That said, another configuration DOES appear to be possible and useful in the Ascent that is not an option in the Outback. Forget about the Narrow crates for a moment (which have doors only on the two ends) and reconsider the 36 Standard crate I use today, which has a door on one end and one on a side (the side door being the one I use in the current configuration). Two of those should fit sideways with the second-row seats still up, I think. The 37" length (that now is along the width of the car) would fit just fine, with a few inches along each side for stashing other gear. For crate width / car length, two of them need 49-1/2". Putting the second row seat backs in a moderately upright position (more forward than they were set up when I got in the car, but not straight either - still comfortable) and moving them to the forwardmost locking position on the floor, I got exactly that measurement from the seat backs to the hatch at their 28" height off the floor. It's worth noting that the captain's chairs at least don't go very far forward... They slide all the way up to touch the front seats when you just want storage behind them, but they do not lock in position up there - the last position where they actually lock in place is quite a ways back. Set there I still had *plenty* of leg room. I would really like the ability to use them another ~4" forward to be sure the dog crates would fit that way, and I'd think adding some ratchet positions should be easy enough. It's possible the bench seat is better here - I didn't get a chance to see that configuration. The obvious downside with this setup is one dog would have to enter and exit through the hatch, and for the second dog you'd have to flip down the seat to let them in and out from the side door. So, possible, but fiddly.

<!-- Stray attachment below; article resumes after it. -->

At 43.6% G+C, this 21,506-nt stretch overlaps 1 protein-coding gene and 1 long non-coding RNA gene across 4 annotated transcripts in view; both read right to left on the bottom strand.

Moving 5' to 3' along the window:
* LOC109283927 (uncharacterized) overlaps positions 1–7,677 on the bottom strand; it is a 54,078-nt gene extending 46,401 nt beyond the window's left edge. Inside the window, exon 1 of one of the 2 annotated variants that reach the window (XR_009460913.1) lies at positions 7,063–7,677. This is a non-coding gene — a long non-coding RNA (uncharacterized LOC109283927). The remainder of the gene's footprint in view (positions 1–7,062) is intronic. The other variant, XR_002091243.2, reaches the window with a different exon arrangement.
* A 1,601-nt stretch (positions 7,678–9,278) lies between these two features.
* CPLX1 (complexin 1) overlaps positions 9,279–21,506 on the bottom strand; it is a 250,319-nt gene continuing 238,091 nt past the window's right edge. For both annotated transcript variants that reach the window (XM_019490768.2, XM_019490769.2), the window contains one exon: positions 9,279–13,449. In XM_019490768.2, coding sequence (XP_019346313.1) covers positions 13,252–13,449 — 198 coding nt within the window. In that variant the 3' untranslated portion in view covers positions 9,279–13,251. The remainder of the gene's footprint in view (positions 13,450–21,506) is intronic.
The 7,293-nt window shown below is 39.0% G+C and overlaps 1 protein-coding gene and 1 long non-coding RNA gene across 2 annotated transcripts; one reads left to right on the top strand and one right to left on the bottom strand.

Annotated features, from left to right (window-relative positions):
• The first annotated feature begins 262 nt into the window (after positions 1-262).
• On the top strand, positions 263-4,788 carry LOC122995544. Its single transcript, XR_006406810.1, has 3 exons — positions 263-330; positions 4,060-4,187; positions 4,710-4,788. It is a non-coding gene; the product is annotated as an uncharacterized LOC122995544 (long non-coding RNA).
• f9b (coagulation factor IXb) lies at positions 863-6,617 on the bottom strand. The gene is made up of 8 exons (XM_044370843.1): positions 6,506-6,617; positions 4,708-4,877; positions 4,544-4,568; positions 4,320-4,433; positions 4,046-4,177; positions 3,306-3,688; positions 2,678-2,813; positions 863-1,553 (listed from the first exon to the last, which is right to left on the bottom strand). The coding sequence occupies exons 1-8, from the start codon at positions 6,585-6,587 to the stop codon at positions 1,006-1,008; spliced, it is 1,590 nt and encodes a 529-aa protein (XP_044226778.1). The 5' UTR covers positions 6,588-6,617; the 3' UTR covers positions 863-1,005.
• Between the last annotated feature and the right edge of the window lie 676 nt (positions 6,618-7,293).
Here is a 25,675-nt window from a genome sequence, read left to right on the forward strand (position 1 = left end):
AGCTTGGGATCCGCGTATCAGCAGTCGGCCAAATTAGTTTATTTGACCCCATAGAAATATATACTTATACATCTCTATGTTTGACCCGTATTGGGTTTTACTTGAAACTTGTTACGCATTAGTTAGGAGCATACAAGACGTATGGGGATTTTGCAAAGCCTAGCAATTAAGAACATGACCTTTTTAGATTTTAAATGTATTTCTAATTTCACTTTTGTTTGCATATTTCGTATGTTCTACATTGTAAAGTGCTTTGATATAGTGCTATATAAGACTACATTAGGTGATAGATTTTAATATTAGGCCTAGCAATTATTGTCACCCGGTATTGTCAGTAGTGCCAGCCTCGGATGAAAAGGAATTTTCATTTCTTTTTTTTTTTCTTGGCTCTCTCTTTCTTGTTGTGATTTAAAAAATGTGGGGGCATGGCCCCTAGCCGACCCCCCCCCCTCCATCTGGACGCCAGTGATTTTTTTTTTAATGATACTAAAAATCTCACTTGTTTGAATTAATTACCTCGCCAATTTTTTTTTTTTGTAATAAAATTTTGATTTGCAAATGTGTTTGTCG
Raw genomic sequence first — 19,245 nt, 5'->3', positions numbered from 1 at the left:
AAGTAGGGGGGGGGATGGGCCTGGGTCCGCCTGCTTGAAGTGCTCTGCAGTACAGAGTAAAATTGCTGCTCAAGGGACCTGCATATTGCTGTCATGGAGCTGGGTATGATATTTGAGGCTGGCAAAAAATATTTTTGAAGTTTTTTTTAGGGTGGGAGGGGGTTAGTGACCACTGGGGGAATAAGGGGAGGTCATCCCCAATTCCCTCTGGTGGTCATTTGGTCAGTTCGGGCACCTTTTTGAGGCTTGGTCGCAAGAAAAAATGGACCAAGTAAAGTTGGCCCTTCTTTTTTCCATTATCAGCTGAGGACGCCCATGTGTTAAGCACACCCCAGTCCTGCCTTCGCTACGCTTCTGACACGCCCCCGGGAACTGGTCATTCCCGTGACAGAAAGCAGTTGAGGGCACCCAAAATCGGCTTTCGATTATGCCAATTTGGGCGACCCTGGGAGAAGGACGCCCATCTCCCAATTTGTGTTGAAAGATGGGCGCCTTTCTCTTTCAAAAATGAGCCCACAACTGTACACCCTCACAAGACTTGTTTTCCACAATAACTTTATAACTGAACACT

*IF* you could cram two of the Narrow crates in, then there would still be room for either another Narrow one or a 36 Standard sideways in the front with the second row flipped down, so that would be your possible configuration for three dogs. (I measured about 68" in total length from the hatch to the front seats at top-of-crate height, compared to the 85" along the floor.) It'd be real tight, but it actually looks like you could even get a 36 Standard in just on one side (one captains' chair down or the 60 side of a 60/40 split bench) and still have room for a passenger on the other side, with the caveat that your passenger would be pretty uncomfortable - with the captain's chairs the armrest would need to be flipped up and there'd be dog crate right there. Of course, both of those arrangements some sort of rooftop cargo box becomes a necessity for all of your actual gear.

So, the basic summary for me is that I *could* get more dogs into the Ascent than I can in the Outback, but probably not nicely enough to make that worthwhile. I'm probably better off making do with the Outback by getting a semi-custom-fit dog transit carrier like a MIM Variocage or TransK9, since the sloped sides of those would make enough more efficient use of the space I have that I could get two dogs in the back while still retaining the seat, and then when I'm ready for a third just leap all the way up to something like an Expedition or Suburban (which can fit FOUR of the 36 Standard crates btw). Unless, you know, Subaru makes something even bigger for that market by then. :)
 

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The sloping sides and hatch of the Outback are what have really limited my camping gear. I have a Yeti 50 cooler and have to push it in a good foot to not interfere with the glass of the hatch. I also have a couple of Pelican knock-off cases that aren't that big but can't be stacked without interfering with the sloping unless they are absolutely in the dead center of the back with the seats down. Highly inconvenient. REALLY hoping the sloping in the Ascent is less severe, or at least starts higher, buying me the ability to pack cubic cargo in a little closer to the sides and back.